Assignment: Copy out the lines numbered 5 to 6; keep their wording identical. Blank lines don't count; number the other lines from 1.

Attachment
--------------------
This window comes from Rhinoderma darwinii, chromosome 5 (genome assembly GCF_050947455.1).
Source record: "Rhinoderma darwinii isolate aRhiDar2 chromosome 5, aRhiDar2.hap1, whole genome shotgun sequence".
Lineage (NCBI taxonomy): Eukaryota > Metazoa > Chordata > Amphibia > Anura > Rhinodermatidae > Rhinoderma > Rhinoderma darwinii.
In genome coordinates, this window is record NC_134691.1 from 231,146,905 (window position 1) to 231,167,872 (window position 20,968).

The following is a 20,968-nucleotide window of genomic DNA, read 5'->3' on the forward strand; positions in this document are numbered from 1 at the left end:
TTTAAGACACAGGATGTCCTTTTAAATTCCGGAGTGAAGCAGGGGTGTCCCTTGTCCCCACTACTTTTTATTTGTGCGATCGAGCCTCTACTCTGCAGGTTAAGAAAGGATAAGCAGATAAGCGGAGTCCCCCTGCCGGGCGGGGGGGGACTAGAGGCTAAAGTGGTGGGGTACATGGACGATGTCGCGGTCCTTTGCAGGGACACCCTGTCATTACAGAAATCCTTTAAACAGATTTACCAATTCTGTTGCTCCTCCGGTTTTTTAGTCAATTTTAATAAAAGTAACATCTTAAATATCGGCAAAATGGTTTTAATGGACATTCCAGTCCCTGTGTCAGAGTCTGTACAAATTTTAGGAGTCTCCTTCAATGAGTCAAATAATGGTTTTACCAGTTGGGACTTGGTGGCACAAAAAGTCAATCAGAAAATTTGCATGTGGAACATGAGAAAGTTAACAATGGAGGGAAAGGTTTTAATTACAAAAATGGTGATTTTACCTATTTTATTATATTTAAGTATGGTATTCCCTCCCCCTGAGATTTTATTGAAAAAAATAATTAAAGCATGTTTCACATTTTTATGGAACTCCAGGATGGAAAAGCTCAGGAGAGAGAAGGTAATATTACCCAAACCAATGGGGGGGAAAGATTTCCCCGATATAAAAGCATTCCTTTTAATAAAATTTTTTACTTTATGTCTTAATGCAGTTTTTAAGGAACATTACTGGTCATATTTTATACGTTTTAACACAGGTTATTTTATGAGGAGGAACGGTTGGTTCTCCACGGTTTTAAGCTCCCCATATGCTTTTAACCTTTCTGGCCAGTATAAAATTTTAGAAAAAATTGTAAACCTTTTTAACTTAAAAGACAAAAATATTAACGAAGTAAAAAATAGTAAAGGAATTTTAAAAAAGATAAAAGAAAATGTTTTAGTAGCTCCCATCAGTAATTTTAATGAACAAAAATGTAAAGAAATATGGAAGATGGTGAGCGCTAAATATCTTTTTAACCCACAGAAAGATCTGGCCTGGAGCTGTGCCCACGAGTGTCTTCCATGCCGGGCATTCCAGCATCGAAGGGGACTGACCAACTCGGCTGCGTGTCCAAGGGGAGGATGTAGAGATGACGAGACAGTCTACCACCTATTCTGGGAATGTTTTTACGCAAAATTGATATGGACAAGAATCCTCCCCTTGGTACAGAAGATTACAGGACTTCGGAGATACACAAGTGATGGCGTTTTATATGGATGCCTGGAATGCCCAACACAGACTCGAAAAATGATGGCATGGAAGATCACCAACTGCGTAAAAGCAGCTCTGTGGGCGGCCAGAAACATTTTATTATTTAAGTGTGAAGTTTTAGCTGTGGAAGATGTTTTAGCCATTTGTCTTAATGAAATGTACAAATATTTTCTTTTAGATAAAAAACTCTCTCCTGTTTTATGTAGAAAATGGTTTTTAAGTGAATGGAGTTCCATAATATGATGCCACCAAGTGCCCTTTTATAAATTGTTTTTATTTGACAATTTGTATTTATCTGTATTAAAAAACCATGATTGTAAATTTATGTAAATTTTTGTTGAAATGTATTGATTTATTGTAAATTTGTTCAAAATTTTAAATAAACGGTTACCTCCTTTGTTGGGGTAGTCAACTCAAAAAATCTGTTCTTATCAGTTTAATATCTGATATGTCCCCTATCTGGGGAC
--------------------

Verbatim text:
The following is a 20,968-nucleotide window of genomic DNA, read 5'->3' on the forward strand; positions in this document are numbered from 1 at the left end:
TTTAAGACACAGGATGTCCTTTTAAATTCCGGAGTGAAGCAGGGGTGTCCCTTGTCCCCACTACTTTTTATTTGTGCGATCGAGCCTCTACTCTGCAGGTTAAGAAAGGATAAGCAGATAAGCGGAGTCCCCCTGCCGGGCGGGGGGGGACTAGAGGCTAAAGTGGTGGGGTACATGGACGATGTCGCGGTCCTTTGCAGGGACACCCTGTCATTACAGAAATCCTTTAAACAGATTTACCAATTCTGTTGCTCCTCCGGTTTTTTAGTCAATTTTAATAAAAGTAACATCTTAAATATCGGCAAAATGGTTTTAATGGACATTCCAGTCCCTGTGTCAGAGTCTGTACAAATTTTAGGAGTCTCCTTCAATGAGTCAAATAATGGTTTTACCAGTTGGGACTTGGTGGCACAAAAAGTCAATCAGAAAATTTGCATGTGGAACATGAGAAAGTTAACAATGGAGGGAAAGGTTTTAATTACAAAAATGGTGATTTTACCTATTTTATTATATTTAAGTATGGTATTCCCTCCCCCTGAGATTTTATTGAAAAAAATAATTAAAGCATGTTTCACATTTTTATGGAACTCCAGGATGGAAAAGCTCAGGAGAGAGAAGGTAATATTACCCAAACCAATGGGGGGGAAAGATTTCCCCGATATAAAAGCATTCCTTTTAATAAAATTTTTTACTTTATGTCTTAATGCAGTTTTTAAGGAACATTACTGGTCATATTTTATACGTTTTAACACAGGTTATTTTATGAGGAGGAACGGTTGGTTCTCCACGGTTTTAAGCTCCCCATATGCTTTTAACCTTTCTGGCCAGTATAAAATTTTAGAAAAAATTGTAAACCTTTTTAACTTAAAAGACAAAAATATTAACGAAGTAAAAAATAGTAAAGGAATTTTAAAAAAGATAAAAGAAAATGTTTTAGTAGCTCCCATCAGTAATTTTAATGAACAAAAATGTAAAGAAATATGGAAGATGGTGAGCGCTAAATATCTTTTTAACCCACAGAAAGATCTGGCCTGGAGCTGTGCCCACGAGTGTCTTCCATGCCGGGCATTCCAGCATCGAAGGGGACTGACCAACTCGGCTGCGTGTCCAAGGGGAGGATGTAGAGATGACGAGACAGTCTACCACCTATTCTGGGAATGTTTTTACGCAAAATTGATATGGACAAGAATCCTCCCCTTGGTACAGAAGATTACAGGACTTCGGAGATACACAAGTGATGGCGTTTTATATGGATGCCTGGAATGCCCAACACAGACTCGAAAAATGATGGCATGGAAGATCACCAACTGCGTAAAAGCAGCTCTGTGGGCGGCCAGAAACATTTTATTATTTAAGTGTGAAGTTTTAGCTGTGGAAGATGTTTTAGCCATTTGTCTTAATGAAATGTACAAATATTTTCTTTTAGATAAAAAACTCTCTCCTGTTTTATGTAGAAAATGGTTTTTAAGTGAATGGAGTTCCATAATATGATGCCACCAAGTGCCCTTTTATAAATTGTTTTTATTTGACAATTTGTATTTATCTGTATTAAAAAACCATGATTGTAAATTTATGTAAATTTTTGTTGAAATGTATTGATTTATTGTAAATTTGTTCAAAATTTTAAATAAACGGTTACCTCCTTTGTTGGGGTAGTCAACTCAAAAAATCTGTTCTTATCAGTTTAATATCTGATATGTCCCCTATCTGGGGAC